Thursday, October 4, 2012

Cross-section books and why boys love them

Cross section books have been around for some time, but there is no doubt that the illustrative masters of this genre for children are Stephen Biesty and David Macauley.  Biesty has worked as a freelance illustrator since 1985, creating information books for adults and children. He lives in a small Somerset village with his wife and son.

His first major success came in the 1990s with his best-selling 'Incredible Cross-Sections' (published by Dorling Kindersley). This book has sold over 3.5 million copies and has been published in 16 languages. He has won a number of awards for his work including the 'The New York Times Best Illustrated Book Award' in 1993, and 'The UK Literacy Association Children's Book Award' in 2004 and again in 2012 for his latest book 'Into the Unknown'.

Another wonderful exponent of this genre is David Macaulay. His books include  'The Way Things Work', 'Castle' and 'The Way We Work', are other excellent examples in this genre. He is a British-born American author and illustrator. Now a resident of Norwich, Vermont, United States, he was educated at the Rhode Island School of Design.

His numerous awards include the Caldecott Medal, won for his book 'Black and White' in 1991, the Boston Globe-Horn Book Award for 'The Way Things Work' in 1989, and the MacArthur Fellows Program award in 2006.

Why do children love these books?

I want to illustrate why these books work using Stephen Biesty's most recent book 'Into the Unknown' (2011). The text was written by Stewart Ross and was published by Walker Books. It is one of my favourite books of this type. The book is a wonderful collection of stories and cross sections of 14 'Amazing Journeys'. The journeys include the epic travels of Marco Polo down the Silk Road to China in 1271-1274, David Livingstone exploring the Zambesi in 1858-1864, Captain Cook mapping Australia and the Pacific in 1768-1771, Umberto Nobile flying over the North Pole in 1928, Jacques Piccard's travels to the top of the Stratosphere by balloon in 1932 and then by submarine to a depth of almost 11,000 metres in the ocean in 1960. It is suited to boys (and some girls) aged 7-14 years.

As a child I loved books with cross-sections, maps and detailed diagrams or drawings - bodies, buildings, vehicles, the Earths' crust, mummies and so on.

There is something about a good cross section or diagram that got my brain whirring as a child and still does. And the same thing seems to happen for many boys.  Why? I think there are a bunch of reasons:

Cross sections teach you things - A cross section of a mountaineer's clothing and equipment offers an immediate sense that climbing Mount Everest must be VERY cold, heightening the sense of this amazing achievement. Seeing Biesty's drawings of Sir Edmund Hillary and Tenzing Norgay on their first ascent of Mount Everest in 1953 helps to make concrete the reality of their experience.

Cross sections and diagrams offer a better sense of size, quantity and significance - You can read about the famous crossing of the Indian Ocean by Chinese Admiral Zheng He in 1405-1407, but understanding the shear scale of his 'Treasure Fleet' becomes a jaw dropper when Biesty's fold out drawing of the largest fleet ever sailed by a single commander is revealed. Seeing 62 nine-masted treasure ships, 47 eight-masted horse ships, 48 seven-masted supply ships, 60 five-masted cannon carrying warships, 40 patrol boats and 20 water tankers helps you to visualize the shear scale and wonder of this phenomenon.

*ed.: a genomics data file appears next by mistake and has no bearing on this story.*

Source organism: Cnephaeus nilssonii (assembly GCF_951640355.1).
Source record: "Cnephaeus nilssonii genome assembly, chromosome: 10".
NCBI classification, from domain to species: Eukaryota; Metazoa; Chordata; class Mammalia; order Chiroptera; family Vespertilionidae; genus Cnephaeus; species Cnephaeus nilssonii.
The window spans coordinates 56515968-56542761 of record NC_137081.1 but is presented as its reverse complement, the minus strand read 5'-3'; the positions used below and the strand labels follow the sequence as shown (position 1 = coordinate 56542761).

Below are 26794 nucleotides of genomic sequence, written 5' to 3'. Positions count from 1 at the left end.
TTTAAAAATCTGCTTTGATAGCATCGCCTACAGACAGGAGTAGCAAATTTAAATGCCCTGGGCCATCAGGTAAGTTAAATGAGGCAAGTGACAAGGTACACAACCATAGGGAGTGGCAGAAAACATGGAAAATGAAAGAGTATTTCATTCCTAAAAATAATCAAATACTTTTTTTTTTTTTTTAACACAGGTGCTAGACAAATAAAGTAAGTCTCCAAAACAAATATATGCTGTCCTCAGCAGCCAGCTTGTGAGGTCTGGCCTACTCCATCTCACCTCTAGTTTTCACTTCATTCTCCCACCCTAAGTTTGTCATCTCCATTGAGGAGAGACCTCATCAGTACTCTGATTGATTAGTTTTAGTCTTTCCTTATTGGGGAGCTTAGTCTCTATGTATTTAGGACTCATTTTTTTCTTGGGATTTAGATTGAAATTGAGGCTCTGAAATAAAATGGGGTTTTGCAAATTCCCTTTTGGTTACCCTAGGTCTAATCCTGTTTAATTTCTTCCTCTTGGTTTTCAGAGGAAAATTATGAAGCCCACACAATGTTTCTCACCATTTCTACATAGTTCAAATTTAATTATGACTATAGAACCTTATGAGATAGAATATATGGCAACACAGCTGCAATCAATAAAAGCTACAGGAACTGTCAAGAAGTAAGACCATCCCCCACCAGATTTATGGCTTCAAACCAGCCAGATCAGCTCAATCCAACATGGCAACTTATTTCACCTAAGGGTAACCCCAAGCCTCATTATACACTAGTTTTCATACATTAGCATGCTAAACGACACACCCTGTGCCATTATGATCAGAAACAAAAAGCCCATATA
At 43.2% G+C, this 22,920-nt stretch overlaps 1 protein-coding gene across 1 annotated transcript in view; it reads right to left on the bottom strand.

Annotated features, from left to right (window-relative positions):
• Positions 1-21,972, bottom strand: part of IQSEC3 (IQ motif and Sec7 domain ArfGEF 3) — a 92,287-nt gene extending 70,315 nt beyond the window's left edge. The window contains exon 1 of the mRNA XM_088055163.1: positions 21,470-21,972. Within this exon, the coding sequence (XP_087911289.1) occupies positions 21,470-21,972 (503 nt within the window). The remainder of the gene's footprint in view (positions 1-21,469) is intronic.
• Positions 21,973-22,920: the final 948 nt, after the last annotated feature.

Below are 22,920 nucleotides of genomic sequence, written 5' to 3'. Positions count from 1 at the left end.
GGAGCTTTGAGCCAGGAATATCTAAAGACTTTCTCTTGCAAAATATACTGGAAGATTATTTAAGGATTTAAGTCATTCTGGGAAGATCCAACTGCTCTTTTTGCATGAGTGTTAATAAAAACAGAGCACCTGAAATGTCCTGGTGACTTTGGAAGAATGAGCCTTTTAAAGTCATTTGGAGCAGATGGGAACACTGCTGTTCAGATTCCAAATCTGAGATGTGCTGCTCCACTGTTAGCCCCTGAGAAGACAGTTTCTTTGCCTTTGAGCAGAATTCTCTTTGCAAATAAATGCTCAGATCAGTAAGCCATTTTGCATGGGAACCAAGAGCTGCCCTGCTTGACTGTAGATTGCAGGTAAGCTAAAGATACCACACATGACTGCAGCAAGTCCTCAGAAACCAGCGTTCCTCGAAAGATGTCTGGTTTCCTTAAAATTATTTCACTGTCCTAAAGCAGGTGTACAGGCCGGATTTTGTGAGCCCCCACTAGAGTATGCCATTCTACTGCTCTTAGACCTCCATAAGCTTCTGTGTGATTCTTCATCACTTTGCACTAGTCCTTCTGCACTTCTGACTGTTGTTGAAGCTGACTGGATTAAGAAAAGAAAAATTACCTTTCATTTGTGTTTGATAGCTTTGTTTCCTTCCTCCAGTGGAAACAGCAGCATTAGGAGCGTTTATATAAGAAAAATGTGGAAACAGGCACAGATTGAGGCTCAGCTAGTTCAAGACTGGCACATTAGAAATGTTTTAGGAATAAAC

Cross sections stir the imagination - They encourage children to come up with their own ideas and to represent the learning that has been stimulated in new ways. After reading this book with one of my grandchildren aged nine, he raced off to find some cardboard to make up his own board game of the Hillary & Norgay ascent of Everest. We then had to play it and 'relive' the journey through the game. It had many novel elements. For example, if you failed to land on the spot where you received a critical rope, you were doomed not to make the descent safely. Spontaneous child-initiated activities of this type enrich the experience of the book, stimulate the imagination and reinforce learning.

Cross section books encourage boys (in particular) to revisit - A good cross section book will be looked at time and time again, and each time it will fire the imagination and increase the desire to learn once again. Even at my age, I never tire of revisiting diagrammatic representations of Apollo 11 and the first moon landing. The experience of growing up during the space race and seeing the Apollo 11 landing live on television, was one of life's great memories, and it floods back with new richness with Biesty's images.

Cross section books also help you to enrich and enliven previous learning & experience - My grandson and I had the chance to see and crawl through an exact replica of Captain Cook's famous ship the 'Endeavour' when he was six. As we looked at Biesty's cross section of the book yesterday we recalled where we had climbed, how low the roof had been and speculated about the exact location of the Captain's cabin.

 Summing up

Books that incorporate diagrams, cross-sections and maps have special interest for boys as readers and learners. They encourage them to read and use visual material to reinforce and enrich learning as well as stimulating their imagination and creativity.


Short video introduction to David Macaulay's work and the process he goes through to produce his works.

You might also like to read my previous post 'Making Reading Exciting for Boys'.

1 comment:

trish donovan said...

Hi Trevor,
Thank you for this post. I have several cross section books by Stephen Biesty and Leo Hartas that I found in op shops. I loved them as a kid too. Your thoughts have reminded me to get them of the shelf to share with my children.